Fishy Pedicures, the Latest Rage

Yep. Listen to the full story at NPR.

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Yep. Read up on the latest research on how we're wasting fish on snobby, fat cats in Australia's Herald Sun.
There is evidence of hominids collecting seafood for at least 164,000 years. And then there is evidence (fishing spears found during a dig in the Congo) to suggest that humans began fishing at least 90,000 years ago. This week, there is new evidence to suggest orangutans are joining us in this…
Al Gore's daughter got married last week and apparently the event was so sacred it called for eating one of the world's most endangered fish: Chilean sea bass (which is not actually a 'bass'). Now Gore is justifiably under scrutiny by the media and charged with eco-hypocrisy. The D.C.-based…
This week the Vancouver Sun ran a story about the deaths of marine mammals at salmon farms, which smatter the British Columbian coast: The Living Oceans Society says that within a two-week period a Pacific white-sided dolphin, harbour porpoise and Steller sea lion got entangled and drowned in the…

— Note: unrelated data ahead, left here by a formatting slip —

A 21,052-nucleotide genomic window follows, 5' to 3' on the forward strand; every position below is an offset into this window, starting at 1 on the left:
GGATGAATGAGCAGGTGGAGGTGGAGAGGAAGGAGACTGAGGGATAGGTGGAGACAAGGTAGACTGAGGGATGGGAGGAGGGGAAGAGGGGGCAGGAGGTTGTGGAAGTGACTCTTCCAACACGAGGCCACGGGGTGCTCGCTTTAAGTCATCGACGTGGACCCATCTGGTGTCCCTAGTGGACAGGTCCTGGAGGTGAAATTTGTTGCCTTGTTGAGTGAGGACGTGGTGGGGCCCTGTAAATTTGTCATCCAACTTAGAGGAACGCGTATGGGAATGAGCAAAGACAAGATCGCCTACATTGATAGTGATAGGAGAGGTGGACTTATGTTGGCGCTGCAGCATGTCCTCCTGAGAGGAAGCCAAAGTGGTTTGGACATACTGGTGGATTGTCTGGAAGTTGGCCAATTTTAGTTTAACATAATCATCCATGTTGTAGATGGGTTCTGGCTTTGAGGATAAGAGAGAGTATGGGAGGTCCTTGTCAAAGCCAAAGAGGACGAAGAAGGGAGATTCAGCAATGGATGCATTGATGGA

Stop the presses! The fish depicted in the image (and described in the article as "silvery inch-long fish ... which look like a cross between goldfish and minnows") definitely are not Garra rufa. The real deal can be seen at http://cache.viewimages.com/xc/57356916.jpg?v=1&c=ViewImages&k=2&d=17A4…

I'm not 100% certain, but the fish shown above may be the other "doctor fish," Cyprinion macrostomum.

I think the claim of toothlessness seems a little dodgy for C. macrostomum, and know for certain that it's technically incorrect even for "sucker-mouthed" Garra (they've got pharyngeal teeth).

The recent hype about G. rufa, native of a politically tumultuous neighborhood where few fish exporters hold shop (Jordan, Orontes, and Tigris-Euphrates river basins), belies the fact that other Garra from the Afrotropics and SE Asia -- much cheaper and more readily available through the aquarium trade -- will apparently do much the same thing.

So, for that matter, will quite a few species of freshwater shrimp (notably, Macrobrachium spp. and Xiphocaris elongata). I've seen/felt this first-hand in Puerto Rican streams, and these critters' relatives elsewhere in the world appear to have the same fixation with dead epidermis. Might actually be blog about that in the near future.